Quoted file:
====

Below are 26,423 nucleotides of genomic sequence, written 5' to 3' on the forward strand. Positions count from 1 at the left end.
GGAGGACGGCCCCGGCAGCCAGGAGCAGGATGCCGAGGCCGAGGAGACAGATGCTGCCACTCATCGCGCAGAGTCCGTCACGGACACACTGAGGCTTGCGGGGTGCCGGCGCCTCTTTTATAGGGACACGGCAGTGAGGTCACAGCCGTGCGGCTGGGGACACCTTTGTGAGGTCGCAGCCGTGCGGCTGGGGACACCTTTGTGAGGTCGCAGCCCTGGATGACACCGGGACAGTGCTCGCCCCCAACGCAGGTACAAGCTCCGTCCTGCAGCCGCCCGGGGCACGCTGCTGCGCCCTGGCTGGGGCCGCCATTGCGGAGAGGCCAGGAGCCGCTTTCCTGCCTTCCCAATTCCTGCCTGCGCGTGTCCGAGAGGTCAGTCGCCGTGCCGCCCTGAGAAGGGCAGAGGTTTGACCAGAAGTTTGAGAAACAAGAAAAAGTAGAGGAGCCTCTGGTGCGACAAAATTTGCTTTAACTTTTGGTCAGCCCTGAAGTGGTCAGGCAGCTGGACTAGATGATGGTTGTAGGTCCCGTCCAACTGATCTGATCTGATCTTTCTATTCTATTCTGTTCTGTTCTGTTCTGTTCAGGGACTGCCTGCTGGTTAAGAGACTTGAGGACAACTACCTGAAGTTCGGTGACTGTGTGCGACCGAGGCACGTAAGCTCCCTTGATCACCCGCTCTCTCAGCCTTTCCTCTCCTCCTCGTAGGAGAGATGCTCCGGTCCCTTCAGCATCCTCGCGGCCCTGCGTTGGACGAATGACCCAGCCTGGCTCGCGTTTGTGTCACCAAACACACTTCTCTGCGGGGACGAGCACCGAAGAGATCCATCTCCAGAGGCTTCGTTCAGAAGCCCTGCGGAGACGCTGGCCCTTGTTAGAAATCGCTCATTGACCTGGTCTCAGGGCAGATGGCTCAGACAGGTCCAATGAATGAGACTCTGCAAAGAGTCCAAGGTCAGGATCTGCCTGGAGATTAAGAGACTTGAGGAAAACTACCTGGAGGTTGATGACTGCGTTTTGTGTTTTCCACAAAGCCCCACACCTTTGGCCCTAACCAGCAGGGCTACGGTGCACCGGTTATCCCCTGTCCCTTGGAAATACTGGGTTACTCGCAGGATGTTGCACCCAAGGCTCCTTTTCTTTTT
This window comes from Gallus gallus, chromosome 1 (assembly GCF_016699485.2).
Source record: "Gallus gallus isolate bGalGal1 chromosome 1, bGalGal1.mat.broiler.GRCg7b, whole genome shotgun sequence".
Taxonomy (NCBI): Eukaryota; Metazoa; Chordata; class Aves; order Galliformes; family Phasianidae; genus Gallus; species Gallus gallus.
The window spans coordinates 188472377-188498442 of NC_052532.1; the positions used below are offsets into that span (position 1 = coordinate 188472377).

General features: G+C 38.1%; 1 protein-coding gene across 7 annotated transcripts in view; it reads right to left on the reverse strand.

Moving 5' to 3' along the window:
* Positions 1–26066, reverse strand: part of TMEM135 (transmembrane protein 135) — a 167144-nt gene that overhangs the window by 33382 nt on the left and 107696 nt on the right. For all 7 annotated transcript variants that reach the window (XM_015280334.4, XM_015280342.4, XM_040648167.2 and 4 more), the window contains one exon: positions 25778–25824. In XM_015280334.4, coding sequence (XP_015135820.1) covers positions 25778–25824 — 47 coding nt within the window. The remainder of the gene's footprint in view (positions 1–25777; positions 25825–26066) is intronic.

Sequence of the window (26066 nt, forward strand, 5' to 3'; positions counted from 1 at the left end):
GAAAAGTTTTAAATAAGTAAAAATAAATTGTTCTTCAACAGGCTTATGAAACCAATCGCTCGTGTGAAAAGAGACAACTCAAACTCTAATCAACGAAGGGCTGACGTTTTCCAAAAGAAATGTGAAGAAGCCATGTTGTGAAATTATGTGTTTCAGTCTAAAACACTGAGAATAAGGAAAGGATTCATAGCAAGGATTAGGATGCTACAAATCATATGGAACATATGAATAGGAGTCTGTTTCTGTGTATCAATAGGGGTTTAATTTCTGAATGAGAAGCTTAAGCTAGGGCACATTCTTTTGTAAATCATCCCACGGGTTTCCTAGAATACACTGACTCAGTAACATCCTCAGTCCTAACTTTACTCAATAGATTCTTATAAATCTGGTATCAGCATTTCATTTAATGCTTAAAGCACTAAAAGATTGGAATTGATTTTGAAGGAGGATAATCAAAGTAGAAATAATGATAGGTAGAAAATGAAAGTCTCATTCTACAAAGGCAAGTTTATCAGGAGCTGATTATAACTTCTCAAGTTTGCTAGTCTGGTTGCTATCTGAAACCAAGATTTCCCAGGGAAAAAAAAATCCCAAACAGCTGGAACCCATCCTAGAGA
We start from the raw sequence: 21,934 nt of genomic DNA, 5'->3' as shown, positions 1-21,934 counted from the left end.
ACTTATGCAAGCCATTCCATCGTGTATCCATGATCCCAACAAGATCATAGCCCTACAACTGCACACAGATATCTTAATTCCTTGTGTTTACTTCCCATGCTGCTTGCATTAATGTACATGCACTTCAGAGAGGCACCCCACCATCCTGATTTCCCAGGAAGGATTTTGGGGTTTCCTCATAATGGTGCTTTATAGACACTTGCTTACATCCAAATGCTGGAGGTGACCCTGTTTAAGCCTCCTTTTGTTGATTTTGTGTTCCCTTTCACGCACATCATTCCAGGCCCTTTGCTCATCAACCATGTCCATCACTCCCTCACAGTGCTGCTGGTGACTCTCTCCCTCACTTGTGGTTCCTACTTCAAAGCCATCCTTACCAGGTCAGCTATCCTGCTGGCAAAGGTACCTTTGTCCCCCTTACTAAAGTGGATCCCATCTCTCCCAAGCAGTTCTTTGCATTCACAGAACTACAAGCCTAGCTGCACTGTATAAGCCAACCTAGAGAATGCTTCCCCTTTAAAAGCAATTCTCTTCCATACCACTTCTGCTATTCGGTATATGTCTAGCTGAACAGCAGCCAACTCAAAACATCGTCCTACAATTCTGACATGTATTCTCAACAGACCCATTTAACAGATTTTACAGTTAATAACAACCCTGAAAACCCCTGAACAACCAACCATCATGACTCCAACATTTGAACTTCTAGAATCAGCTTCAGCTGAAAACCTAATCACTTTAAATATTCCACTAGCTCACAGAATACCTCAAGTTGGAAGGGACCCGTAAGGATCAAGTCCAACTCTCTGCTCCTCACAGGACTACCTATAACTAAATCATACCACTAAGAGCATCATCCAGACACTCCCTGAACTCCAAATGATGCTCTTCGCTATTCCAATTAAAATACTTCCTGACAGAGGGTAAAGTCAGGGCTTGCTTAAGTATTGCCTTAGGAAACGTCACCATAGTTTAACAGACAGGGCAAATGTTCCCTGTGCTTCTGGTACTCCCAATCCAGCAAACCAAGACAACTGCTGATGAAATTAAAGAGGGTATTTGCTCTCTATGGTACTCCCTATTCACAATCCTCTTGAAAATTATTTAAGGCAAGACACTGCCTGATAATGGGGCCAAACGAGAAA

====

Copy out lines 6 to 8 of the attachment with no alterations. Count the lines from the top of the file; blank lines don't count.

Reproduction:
The window spans coordinates 188472377-188498442 of NC_052532.1; the positions used below are offsets into that span (position 1 = coordinate 188472377).

General features: G+C 38.1%; 1 protein-coding gene across 7 annotated transcripts in view; it reads right to left on the reverse strand.

Moving 5' to 3' along the window: